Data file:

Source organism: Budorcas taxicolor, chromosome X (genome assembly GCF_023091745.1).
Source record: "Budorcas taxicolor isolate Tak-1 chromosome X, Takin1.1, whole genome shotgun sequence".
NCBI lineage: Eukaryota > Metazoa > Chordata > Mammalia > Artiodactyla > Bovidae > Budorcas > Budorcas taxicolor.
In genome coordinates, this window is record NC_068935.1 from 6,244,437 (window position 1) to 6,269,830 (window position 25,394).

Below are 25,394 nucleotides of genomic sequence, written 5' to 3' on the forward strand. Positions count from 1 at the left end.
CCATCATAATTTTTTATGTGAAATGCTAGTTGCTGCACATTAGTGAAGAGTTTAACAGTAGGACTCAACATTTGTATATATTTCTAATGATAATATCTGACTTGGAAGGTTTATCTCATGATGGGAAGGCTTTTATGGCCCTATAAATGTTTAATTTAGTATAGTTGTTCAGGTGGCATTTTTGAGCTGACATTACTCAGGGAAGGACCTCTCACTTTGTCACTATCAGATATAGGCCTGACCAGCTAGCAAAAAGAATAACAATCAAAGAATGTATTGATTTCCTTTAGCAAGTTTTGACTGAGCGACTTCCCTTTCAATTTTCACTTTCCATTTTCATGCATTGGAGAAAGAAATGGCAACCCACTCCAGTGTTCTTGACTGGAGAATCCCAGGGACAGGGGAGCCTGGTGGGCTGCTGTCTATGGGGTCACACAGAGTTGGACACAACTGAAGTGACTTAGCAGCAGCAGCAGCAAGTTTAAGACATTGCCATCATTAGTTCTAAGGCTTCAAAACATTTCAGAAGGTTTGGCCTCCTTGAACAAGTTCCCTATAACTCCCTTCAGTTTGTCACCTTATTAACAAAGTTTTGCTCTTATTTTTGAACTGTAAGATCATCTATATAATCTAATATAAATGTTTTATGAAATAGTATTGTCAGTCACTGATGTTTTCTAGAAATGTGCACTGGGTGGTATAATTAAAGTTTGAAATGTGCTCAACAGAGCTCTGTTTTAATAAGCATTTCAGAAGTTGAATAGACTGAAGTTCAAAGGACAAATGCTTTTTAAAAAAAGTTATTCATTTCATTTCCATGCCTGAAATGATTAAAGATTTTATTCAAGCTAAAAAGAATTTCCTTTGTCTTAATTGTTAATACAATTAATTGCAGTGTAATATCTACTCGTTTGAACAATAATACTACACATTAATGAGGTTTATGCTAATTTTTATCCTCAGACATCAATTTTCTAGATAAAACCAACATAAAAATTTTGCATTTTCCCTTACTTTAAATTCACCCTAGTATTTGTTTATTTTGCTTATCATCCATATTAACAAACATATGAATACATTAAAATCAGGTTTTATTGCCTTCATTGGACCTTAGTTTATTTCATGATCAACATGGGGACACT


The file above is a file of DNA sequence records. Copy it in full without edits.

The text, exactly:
Source organism: Budorcas taxicolor, chromosome X (genome assembly GCF_023091745.1).
Source record: "Budorcas taxicolor isolate Tak-1 chromosome X, Takin1.1, whole genome shotgun sequence".
NCBI lineage: Eukaryota > Metazoa > Chordata > Mammalia > Artiodactyla > Bovidae > Budorcas > Budorcas taxicolor.
In genome coordinates, this window is record NC_068935.1 from 6,244,437 (window position 1) to 6,269,830 (window position 25,394).

Below are 25,394 nucleotides of genomic sequence, written 5' to 3' on the forward strand. Positions count from 1 at the left end.
CCATCATAATTTTTTATGTGAAATGCTAGTTGCTGCACATTAGTGAAGAGTTTAACAGTAGGACTCAACATTTGTATATATTTCTAATGATAATATCTGACTTGGAAGGTTTATCTCATGATGGGAAGGCTTTTATGGCCCTATAAATGTTTAATTTAGTATAGTTGTTCAGGTGGCATTTTTGAGCTGACATTACTCAGGGAAGGACCTCTCACTTTGTCACTATCAGATATAGGCCTGACCAGCTAGCAAAAAGAATAACAATCAAAGAATGTATTGATTTCCTTTAGCAAGTTTTGACTGAGCGACTTCCCTTTCAATTTTCACTTTCCATTTTCATGCATTGGAGAAAGAAATGGCAACCCACTCCAGTGTTCTTGACTGGAGAATCCCAGGGACAGGGGAGCCTGGTGGGCTGCTGTCTATGGGGTCACACAGAGTTGGACACAACTGAAGTGACTTAGCAGCAGCAGCAGCAAGTTTAAGACATTGCCATCATTAGTTCTAAGGCTTCAAAACATTTCAGAAGGTTTGGCCTCCTTGAACAAGTTCCCTATAACTCCCTTCAGTTTGTCACCTTATTAACAAAGTTTTGCTCTTATTTTTGAACTGTAAGATCATCTATATAATCTAATATAAATGTTTTATGAAATAGTATTGTCAGTCACTGATGTTTTCTAGAAATGTGCACTGGGTGGTATAATTAAAGTTTGAAATGTGCTCAACAGAGCTCTGTTTTAATAAGCATTTCAGAAGTTGAATAGACTGAAGTTCAAAGGACAAATGCTTTTTAAAAAAAGTTATTCATTTCATTTCCATGCCTGAAATGATTAAAGATTTTATTCAAGCTAAAAAGAATTTCCTTTGTCTTAATTGTTAATACAATTAATTGCAGTGTAATATCTACTCGTTTGAACAATAATACTACACATTAATGAGGTTTATGCTAATTTTTATCCTCAGACATCAATTTTCTAGATAAAACCAACATAAAAATTTTGCATTTTCCCTTACTTTAAATTCACCCTAGTATTTGTTTATTTTGCTTATCATCCATATTAACAAACATATGAATACATTAAAATCAGGTTTTATTGCCTTCATTGGACCTTAGTTTATTTCATGATCAACATGGGGACACT